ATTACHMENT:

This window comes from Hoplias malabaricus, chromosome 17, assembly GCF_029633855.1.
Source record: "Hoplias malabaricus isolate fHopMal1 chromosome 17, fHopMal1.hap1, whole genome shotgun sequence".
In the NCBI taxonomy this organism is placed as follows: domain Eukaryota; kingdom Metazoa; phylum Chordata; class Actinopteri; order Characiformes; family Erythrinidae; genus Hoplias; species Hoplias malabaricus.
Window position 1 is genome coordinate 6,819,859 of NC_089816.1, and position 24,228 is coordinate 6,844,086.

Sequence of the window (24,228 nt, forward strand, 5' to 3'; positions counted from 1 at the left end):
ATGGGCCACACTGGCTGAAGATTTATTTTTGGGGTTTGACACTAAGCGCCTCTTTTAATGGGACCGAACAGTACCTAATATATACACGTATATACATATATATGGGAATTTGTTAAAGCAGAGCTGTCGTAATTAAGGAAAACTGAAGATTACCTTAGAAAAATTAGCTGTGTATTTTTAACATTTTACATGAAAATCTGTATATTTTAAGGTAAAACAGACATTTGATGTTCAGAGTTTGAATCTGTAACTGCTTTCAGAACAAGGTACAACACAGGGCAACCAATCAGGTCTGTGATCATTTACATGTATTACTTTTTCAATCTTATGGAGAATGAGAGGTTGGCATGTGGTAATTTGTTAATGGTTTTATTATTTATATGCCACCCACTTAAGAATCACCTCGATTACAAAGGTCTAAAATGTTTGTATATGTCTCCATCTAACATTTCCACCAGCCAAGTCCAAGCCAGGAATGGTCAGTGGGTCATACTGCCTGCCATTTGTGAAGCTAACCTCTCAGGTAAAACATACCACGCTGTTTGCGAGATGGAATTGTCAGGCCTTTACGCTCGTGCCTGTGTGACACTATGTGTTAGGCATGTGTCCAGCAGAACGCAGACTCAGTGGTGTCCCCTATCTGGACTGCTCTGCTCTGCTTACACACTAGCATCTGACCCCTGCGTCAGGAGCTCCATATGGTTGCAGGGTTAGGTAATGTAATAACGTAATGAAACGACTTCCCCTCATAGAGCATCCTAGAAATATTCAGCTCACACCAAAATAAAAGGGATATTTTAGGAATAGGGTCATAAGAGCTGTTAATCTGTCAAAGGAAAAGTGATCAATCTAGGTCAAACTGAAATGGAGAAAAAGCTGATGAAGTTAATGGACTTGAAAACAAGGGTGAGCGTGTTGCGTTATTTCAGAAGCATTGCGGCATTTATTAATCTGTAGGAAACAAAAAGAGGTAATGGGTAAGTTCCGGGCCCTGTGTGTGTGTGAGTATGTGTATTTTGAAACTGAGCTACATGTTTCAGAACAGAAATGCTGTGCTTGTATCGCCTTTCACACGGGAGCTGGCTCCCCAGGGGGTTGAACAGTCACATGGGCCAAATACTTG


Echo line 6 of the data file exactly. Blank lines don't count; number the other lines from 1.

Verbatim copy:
ATGGGCCACACTGGCTGAAGATTTATTTTTGGGGTTTGACACTAAGCGCCTCTTTTAATGGGACCGAACAGTACCTAATATATACACGTATATACATATATATGGGAATTTGTTAAAGCAGAGCTGTCGTAATTAAGGAAAACTGAAGATTACCTTAGAAAAATTAGCTGTGTATTTTTAACATTTTACATGAAAATCTGTATATTTTAAGGTAAAACAGACATTTGATGTTCAGAGTTTGAATCTGTAACTGCTTTCAGAACAAGGTACAACACAGGGCAACCAATCAGGTCTGTGATCATTTACATGTATTACTTTTTCAATCTTATGGAGAATGAGAGGTTGGCATGTGGTAATTTGTTAATGGTTTTATTATTTATATGCCACCCACTTAAGAATCACCTCGATTACAAAGGTCTAAAATGTTTGTATATGTCTCCATCTAACATTTCCACCAGCCAAGTCCAAGCCAGGAATGGTCAGTGGGTCATACTGCCTGCCATTTGTGAAGCTAACCTCTCAGGTAAAACATACCACGCTGTTTGCGAGATGGAATTGTCAGGCCTTTACGCTCGTGCCTGTGTGACACTATGTGTTAGGCATGTGTCCAGCAGAACGCAGACTCAGTGGTGTCCCCTATCTGGACTGCTCTGCTCTGCTTACACACTAGCATCTGACCCCTGCGTCAGGAGCTCCATATGGTTGCAGGGTTAGGTAATGTAATAACGTAATGAAACGACTTCCCCTCATAGAGCATCCTAGAAATATTCAGCTCACACCAAAATAAAAGGGATATTTTAGGAATAGGGTCATAAGAGCTGTTAATCTGTCAAAGGAAAAGTGATCAATCTAGGTCAAACTGAAATGGAGAAAAAGCTGATGAAGTTAATGGACTTGAAAACAAGGGTGAGCGTGTTGCGTTATTTCAGAAGCATTGCGGCATTTATTAATCTGTAGGAAACAAAAAGAGGTAATGGGTAAGTTCCGGGCCCTGTGTGTGTGTGAGTATGTGTATTTTGAAACTGAGCTACATGTTTCAGAACAGAAATGCTGTGCTTGTATCGCCTTTCACACGGGAGCTGGCTCCCCAGGGGGTTGAACAGTCACATGGGCCAAATACTTG